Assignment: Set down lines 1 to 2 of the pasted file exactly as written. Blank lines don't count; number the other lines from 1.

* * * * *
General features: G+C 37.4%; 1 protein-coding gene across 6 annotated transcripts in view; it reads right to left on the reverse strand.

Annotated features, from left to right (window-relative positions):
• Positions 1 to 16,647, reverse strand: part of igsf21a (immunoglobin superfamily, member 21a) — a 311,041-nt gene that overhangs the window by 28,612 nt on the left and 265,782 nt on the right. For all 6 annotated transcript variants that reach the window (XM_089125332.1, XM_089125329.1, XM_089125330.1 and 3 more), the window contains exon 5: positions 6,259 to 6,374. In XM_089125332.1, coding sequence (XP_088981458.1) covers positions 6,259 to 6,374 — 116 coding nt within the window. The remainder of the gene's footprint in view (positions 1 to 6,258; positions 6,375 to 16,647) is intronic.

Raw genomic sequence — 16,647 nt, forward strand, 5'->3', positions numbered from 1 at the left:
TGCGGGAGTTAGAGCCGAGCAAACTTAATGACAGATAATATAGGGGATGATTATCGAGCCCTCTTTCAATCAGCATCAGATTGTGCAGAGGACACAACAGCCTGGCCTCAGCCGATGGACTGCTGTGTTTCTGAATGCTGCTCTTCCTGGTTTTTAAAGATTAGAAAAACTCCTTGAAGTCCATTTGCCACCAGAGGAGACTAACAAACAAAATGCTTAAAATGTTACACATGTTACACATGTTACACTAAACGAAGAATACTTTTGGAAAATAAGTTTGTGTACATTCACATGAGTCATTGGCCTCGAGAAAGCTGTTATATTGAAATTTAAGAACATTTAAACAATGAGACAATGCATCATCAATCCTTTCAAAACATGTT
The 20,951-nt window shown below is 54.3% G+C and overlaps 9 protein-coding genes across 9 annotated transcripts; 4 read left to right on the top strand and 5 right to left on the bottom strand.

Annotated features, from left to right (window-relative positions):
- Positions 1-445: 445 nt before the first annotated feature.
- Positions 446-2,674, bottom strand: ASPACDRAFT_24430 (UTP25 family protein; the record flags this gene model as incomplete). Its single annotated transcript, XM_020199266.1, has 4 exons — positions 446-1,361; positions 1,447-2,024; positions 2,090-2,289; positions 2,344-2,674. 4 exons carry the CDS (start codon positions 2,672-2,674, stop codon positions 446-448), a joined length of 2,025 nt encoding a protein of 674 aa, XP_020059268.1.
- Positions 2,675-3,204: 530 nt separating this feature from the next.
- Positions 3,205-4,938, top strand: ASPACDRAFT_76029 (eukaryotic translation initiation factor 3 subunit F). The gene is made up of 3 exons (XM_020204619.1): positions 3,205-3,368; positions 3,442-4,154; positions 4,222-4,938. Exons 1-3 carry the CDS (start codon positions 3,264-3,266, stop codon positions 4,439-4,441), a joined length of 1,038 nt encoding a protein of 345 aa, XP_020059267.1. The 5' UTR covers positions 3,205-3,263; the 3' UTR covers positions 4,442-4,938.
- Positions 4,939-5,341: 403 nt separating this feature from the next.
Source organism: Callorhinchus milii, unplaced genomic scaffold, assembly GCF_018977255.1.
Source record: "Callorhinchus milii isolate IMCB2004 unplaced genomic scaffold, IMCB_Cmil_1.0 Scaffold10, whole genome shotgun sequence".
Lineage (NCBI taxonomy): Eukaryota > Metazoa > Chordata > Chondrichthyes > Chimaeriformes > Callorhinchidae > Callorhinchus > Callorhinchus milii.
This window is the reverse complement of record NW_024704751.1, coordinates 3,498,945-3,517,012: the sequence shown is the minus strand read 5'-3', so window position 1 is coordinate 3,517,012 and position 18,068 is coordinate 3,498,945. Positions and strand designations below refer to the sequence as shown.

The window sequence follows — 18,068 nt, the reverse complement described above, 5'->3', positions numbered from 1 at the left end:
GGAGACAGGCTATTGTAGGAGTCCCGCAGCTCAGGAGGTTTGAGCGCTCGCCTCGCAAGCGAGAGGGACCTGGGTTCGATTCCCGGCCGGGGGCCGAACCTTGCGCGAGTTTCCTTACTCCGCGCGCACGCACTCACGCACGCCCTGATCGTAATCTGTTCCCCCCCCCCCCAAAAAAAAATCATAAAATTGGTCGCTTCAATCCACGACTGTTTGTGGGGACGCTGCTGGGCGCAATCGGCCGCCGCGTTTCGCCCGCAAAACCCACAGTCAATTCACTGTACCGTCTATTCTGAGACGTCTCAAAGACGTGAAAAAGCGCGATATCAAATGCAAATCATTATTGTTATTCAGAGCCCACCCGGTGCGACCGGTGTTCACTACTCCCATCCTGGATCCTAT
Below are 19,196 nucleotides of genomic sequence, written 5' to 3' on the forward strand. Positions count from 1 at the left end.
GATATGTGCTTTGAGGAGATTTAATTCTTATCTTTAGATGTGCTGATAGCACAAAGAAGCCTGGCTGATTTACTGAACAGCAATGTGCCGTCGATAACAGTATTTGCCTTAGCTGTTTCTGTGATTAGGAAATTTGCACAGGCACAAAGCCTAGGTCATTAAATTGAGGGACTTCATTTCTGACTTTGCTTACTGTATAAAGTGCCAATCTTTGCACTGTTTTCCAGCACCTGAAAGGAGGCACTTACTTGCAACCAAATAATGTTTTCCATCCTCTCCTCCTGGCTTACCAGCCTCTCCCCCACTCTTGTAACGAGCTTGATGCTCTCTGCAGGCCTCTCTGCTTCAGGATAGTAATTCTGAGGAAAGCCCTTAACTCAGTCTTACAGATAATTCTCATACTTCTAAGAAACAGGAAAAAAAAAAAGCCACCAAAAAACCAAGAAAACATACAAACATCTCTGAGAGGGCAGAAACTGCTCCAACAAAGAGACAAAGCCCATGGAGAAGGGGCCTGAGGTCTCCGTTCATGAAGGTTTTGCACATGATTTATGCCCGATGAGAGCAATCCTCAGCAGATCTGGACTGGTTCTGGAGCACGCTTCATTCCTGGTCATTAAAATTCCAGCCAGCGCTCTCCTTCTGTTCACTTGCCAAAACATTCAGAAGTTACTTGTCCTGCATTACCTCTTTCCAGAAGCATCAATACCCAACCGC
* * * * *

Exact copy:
General features: G+C 37.4%; 1 protein-coding gene across 6 annotated transcripts in view; it reads right to left on the reverse strand.

Annotated features, from left to right (window-relative positions):